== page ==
Interview

Interview with Historical Fiction Writer, Anne Blankman

If you have been reading my blog you’ll probably have seen the praise I have for the Prisoner of Night and Fog duology. If you haven’t, however, seen my reviews then don’t worry I’ll leave the links at the bottom of the post but make sure to stick around for the interview!

I can’t believe I have the absolute pleasure of welcoming Anne Blankman to my blog and I cannot wait to ask her some of the questions I’ve been wondering about. Anne Blankman has written three historical fiction novels for young adults such as the Prisoner duology and Traitor Angels.  Now, without any further ado lets start the interview with fabulous historical fiction author, Anne Blankman. 

First of all……

1) What does historical fiction mean to you?

Historical fiction is like a door into another world- a world that really existed. To me, it feels like a gift.

2) Do you think historical fiction is more difficult to write in terms of research? 

Research is a huge part of writing historical fiction. To prepare for drafting PRISONER, I researched for a year, reading biographies, social histories, psychological profiles, diaries, memoirs, and so forth. I also pored over old maps and photographs, and I watched a lot of video footage of Hitler, studying how he walked and gestured. I also listened to his early speeches, which was helpful because Hitler had a particular speech pattern. So, yes, research certainly slows down the writing process because you need to take your time and make sure your information is correct. You’re also constrained by facts. For example, in PRISONER Gretchen never finds out how Hitler spent his early twenties in Vienna. The reason his past was shrouded in secrecy? For part of his time in Vienna, he was homeless. I would have loved for my readers to know this detail, but it was impossible for Gretchen to find it out.

That certainly is a lot of research! It must have been so interesting to learn so much!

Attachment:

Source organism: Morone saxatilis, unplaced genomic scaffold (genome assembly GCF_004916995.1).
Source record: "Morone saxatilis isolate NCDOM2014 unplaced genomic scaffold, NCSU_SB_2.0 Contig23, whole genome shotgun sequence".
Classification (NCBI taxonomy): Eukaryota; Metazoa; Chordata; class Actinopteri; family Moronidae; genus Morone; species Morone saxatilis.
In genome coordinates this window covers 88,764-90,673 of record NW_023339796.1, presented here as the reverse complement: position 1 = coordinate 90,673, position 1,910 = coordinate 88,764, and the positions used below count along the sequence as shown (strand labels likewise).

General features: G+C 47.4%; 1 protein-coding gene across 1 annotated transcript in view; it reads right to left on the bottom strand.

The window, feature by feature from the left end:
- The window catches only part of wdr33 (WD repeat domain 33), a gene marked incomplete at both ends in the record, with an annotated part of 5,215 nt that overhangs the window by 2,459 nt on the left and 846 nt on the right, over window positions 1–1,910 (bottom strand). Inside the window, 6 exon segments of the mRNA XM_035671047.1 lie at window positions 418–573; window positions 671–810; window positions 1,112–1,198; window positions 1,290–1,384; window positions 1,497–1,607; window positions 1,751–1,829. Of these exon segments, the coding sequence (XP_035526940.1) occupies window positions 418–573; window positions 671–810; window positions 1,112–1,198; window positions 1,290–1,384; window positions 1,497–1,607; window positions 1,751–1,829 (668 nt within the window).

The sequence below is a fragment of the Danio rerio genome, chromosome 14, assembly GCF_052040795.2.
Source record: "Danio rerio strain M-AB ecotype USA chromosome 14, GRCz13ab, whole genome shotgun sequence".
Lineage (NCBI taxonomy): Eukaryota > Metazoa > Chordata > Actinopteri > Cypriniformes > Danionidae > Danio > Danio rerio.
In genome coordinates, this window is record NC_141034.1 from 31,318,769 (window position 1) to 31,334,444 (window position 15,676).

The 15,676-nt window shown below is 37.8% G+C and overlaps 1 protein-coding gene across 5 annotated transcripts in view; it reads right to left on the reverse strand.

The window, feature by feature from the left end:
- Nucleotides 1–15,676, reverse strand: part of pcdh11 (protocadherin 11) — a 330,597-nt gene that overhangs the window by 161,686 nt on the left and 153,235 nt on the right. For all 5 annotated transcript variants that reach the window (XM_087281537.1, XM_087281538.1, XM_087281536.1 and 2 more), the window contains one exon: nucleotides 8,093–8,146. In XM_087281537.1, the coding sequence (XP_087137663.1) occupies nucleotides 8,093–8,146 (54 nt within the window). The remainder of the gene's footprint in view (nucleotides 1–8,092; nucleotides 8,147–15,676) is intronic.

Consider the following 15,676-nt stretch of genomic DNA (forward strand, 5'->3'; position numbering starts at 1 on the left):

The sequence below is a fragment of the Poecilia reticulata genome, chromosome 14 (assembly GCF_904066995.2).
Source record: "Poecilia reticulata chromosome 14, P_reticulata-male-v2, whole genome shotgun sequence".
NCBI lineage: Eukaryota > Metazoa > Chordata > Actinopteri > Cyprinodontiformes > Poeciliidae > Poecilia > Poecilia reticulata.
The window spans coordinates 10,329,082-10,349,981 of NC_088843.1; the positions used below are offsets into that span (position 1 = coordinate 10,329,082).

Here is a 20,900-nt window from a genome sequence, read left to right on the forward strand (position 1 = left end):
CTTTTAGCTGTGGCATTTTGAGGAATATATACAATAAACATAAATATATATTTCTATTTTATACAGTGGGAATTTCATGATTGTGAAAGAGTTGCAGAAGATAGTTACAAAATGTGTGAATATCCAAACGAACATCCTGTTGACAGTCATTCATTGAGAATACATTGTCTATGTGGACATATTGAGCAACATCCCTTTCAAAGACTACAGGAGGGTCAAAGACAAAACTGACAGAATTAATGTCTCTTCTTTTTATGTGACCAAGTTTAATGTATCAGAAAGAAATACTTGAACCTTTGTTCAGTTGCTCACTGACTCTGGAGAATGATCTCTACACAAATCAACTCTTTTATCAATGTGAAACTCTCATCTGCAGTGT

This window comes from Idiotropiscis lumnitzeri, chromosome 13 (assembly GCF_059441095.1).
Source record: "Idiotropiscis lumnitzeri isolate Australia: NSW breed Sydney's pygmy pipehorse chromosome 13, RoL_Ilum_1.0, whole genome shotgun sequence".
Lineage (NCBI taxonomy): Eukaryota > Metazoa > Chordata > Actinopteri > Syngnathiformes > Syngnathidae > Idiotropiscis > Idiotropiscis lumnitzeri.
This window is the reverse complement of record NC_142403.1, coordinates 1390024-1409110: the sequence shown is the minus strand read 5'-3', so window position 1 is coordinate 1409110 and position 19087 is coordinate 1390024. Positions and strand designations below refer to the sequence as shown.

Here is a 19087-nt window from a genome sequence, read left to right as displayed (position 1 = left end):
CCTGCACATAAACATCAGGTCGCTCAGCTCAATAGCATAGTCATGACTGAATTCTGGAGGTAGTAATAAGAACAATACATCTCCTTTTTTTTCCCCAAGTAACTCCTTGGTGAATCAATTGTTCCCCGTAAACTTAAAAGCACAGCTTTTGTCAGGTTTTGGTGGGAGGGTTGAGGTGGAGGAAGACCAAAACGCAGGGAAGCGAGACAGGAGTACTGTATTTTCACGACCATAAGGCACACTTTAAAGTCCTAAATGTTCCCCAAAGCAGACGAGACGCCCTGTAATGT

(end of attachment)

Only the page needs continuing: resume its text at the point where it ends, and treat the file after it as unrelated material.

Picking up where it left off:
3) Is there any particular message you would like readers to take away from your books? 

You decide who you want to be. Just because you’ve been raised to believe certain things, you can still break free and learn to think for yourself.

I think that message is why it’s so important to study history. You 100 percent convey that through your books! 

4) You are able to travel back to any time period in history just for a day. Where would you visit and why?

Oooh, I love this question! I’d love to stand on the bank of the Reed Sea and watch Moses and the rest of the Hebrew slaves escape. The Passover story is one of my favorites, and I can’t imagine a more inspiring sight than watching Moses and the others get away and begin their trek to find the Promised Land.

5) How do you choose names for your characters?

Many of my characters are real people, so that takes the decision out of my hands! I like to tuck hidden meanings into the names of my fictional characters, though. For example, Gretchen’s sociopathic brother is named Reinhard, which means “fox.” Hitler’s first name, Adolf, means “wolf.” I wanted to show there was a connection between the two characters. Also, Gretchen’s name means “lustrous pearl”. Pearls start off a piece of grit in an oyster and eventually grow into something beautiful and strong. So Gretchen’s name mirrors the emotional journey she undertakes in PRISONER.

Wow! That is so clever! I would never even think of making connections like that when choosing character names. 

6) What is one piece of advice you think aspiring authors need to know? 

Write what you love. Tell the story that no one but you can tell.

7) Is there any book you think everyone should read? Why?

I think serious writers should read On Writing by Stephen King. It’s full of great advice.

I definitely have to pick that one up soon…

8) What was the hardest scene to write in your Prisoner of Night and Fog duology?

Romantic scenes are the most difficult to draft. I always want to find new and interesting ways to say things, and there are only so many ways you can say “I love you” or “she kissed him.” I try to use simple language in those scenes, leaving just enough detail to satisfy the reader but not so much that the magic of the moment is lost.

Thanks so much for having me!

Thank you so much for taking the time to be here on You Need to Read These Books!

So that’s it for today’s interview! You can find out more about Anne Blankman and her books on her website and catch up with her on her Twitter @AnneBlankman.

 

In the comments let me know, do you think you have what it takes to be a historical fiction author like Anne Blankman?

 

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